You are more than content knowledge. Your education forces you to take courses that will not only make you a better educator, but improve your personal life. Classes relate to many different fields of study like psychology, social work, management and more. Of course, other majors can get a holistic education as well; education provides students with just as well-rounded education as any other major. In my experience as an education major, many of my classes taught me more about myself as a person in society and exposed me to the different educational experiences of people in and out of my immediate environment.

6. You get real life experience before you get your degree

Education majors typically cant graduate without some kind of practicum experience. That means you literally can’t graduate without first teaching a classroom. Universities want to see their students working first hand in the classroom before entering the teaching world full time. In many degrees students graduate with zero clue what their day-to-day job will look like. Education students already have a plan and get to directly prepare for it while still learning. This first-hand experience truly tells to students hone in on their educational interests and decide if education is the right professional route for them. Biology majors can’t say that. English majors can’t say it. But you can, smarty pants.

7. You get to consider yourself a lifelong learner

Every day is different in the classroom. Teachers must comprehend their course material to the fullest extent. Casper said, “Every text (in any genre) I teach requires close reading and re-reading, analysis of the text’s claims and reflection on the meaning.” That also means listening to students and helping them draw new conclusion, opening up teachers to new experiences and perspectives that add to their existing knowledge base. Casper added, “As an educator, my understanding of a text is much deeper than my understanding was as a student… Teaching has allowed me to learn and be inspired by my colleagues and students. Teaching invites rich conversations about complex subjects and issues.” This happens. Every. Single. Day.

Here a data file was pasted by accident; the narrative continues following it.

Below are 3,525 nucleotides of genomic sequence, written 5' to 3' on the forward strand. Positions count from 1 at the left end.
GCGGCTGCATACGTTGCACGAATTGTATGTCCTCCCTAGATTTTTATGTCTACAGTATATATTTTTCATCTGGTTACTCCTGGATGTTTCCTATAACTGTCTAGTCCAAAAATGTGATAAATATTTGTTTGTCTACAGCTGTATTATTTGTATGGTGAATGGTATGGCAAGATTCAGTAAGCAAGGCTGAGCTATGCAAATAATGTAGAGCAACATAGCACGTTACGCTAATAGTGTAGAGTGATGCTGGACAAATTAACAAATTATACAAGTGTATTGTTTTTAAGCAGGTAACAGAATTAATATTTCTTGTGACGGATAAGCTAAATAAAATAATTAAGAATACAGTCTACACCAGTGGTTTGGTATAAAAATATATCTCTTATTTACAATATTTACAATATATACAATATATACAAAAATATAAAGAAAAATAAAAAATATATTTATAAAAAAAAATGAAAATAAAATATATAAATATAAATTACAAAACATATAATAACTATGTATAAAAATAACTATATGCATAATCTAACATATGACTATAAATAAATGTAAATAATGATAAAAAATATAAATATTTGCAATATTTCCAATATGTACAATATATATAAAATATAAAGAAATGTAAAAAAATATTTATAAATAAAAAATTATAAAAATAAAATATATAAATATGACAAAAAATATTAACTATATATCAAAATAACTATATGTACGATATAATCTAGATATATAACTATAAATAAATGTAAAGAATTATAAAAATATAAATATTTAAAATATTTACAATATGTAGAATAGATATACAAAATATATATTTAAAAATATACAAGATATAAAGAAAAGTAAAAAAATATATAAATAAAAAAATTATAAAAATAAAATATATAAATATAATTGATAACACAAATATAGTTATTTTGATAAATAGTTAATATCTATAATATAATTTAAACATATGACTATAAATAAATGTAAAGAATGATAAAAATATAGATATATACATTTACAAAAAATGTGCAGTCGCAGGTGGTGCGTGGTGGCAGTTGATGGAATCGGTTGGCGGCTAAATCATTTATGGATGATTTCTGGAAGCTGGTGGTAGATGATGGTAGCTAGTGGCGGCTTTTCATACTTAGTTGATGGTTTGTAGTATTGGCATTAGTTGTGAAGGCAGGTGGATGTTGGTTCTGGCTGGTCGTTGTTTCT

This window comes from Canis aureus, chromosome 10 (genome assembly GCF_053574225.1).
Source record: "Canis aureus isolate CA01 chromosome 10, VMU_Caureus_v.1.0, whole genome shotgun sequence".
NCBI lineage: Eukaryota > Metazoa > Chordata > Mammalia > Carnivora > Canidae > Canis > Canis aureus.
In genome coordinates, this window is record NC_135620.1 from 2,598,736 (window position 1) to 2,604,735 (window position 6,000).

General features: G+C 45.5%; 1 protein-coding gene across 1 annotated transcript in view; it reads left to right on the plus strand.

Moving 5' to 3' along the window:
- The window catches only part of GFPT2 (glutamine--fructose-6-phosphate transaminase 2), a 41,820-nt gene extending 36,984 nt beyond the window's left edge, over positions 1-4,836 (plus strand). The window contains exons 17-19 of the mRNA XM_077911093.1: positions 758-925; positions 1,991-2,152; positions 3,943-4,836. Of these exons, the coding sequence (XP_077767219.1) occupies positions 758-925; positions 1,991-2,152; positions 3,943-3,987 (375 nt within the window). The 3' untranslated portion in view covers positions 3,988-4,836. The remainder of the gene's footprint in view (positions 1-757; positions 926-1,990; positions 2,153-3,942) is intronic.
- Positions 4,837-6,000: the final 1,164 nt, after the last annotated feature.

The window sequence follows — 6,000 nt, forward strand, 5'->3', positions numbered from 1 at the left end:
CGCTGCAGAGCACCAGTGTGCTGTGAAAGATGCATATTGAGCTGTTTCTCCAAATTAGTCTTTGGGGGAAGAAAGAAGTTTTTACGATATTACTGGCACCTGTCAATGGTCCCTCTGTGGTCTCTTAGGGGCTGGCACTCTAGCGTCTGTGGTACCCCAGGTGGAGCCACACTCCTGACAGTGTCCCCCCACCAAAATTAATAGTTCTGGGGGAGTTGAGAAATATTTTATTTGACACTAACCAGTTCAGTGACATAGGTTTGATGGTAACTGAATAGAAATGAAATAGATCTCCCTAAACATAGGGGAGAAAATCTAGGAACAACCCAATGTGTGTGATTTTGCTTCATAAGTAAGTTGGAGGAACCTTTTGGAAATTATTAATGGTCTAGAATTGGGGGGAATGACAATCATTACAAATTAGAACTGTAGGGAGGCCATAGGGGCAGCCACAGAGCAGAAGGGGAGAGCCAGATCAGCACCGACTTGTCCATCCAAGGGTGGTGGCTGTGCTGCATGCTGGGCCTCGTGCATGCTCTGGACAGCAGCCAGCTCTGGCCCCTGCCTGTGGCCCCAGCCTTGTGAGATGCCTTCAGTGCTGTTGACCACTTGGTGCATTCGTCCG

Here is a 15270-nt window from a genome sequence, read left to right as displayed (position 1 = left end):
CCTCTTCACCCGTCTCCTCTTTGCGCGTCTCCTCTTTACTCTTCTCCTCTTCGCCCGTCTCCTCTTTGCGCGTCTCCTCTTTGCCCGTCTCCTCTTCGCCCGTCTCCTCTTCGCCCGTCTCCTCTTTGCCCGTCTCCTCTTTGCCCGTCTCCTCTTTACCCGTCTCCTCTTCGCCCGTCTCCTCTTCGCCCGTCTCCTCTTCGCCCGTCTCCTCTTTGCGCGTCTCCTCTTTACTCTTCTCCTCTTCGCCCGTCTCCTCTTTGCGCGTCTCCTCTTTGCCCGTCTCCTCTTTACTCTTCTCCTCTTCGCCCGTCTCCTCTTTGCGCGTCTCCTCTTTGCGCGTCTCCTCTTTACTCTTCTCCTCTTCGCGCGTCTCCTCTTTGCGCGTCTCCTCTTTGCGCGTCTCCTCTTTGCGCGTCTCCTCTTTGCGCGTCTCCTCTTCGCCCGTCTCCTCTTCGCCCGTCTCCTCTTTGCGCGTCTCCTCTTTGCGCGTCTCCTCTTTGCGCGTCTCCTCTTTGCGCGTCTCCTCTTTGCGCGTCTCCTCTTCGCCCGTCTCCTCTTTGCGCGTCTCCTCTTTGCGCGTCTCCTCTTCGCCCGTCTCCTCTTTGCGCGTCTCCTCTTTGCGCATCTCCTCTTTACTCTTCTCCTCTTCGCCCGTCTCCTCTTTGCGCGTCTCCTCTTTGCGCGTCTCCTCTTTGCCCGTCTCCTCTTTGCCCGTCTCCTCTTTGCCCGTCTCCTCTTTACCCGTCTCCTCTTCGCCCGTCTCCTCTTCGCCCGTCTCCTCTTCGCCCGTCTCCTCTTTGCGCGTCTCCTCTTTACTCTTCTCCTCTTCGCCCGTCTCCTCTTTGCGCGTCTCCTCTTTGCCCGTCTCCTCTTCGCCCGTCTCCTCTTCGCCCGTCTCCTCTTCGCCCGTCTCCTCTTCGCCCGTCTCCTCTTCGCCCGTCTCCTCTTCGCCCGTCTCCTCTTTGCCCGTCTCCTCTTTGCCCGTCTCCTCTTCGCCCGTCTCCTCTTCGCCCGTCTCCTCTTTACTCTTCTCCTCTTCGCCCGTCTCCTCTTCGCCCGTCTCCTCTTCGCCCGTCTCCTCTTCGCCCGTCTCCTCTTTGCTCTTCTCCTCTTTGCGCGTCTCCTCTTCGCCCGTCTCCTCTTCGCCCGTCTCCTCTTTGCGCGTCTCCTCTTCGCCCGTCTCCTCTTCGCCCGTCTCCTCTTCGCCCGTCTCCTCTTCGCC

8. You can bring your life experience into the classroom

It’s great if you knew you wanted to become a teacher at a young age. But some people go into the real world and discover their business or psychology degree didn’t lead them to happiness. And those newly-discovered educators bring just as much passion to the classroom. Some people love to say, “I guess I could just become a teacher if I have to,” as if teaching is only worthy as a backup plan. This supports the cliché that “those who can’t do, teach” which is completely false. Educators spend hours a day molding the minds of the future. Then they must clean up, go to faculty meetings, grade essays, papers and tests, run extracurricular activities, and so much more. Being an educator is not an easy task. And it is truly not for everyone.

9. You can work anywhere in the world

Though states and countries require different certifications to teach, your education degree qualifies you to earn those certifications. I always felt like someone who studies education is equipped to take their skills anywhere that people are willing to learn. Skills like leadership, reliability and classroom management can be used across the board regardless of geographic location. Educators who find themselves in different places may even benefit more in their careers. Just like with any other major or career path, the more experiences, the better the knowledge.

10. You get to actually enjoy your summers

Well, maybe not exactly. Many teachers find other jobs to do over the summer or spend their time preparing for the next school year. In my high school, some teachers even worked at the school over the summer for high school readiness programs and summer school. But still, if you want there to be or not, you do get some time off to relax from the hecticness of the school year. You earned that.

Sophomore at Boston College studying English and Education. Passionate about writing, journalism, teaching and community engagement. Lover of all things dogs and coffee.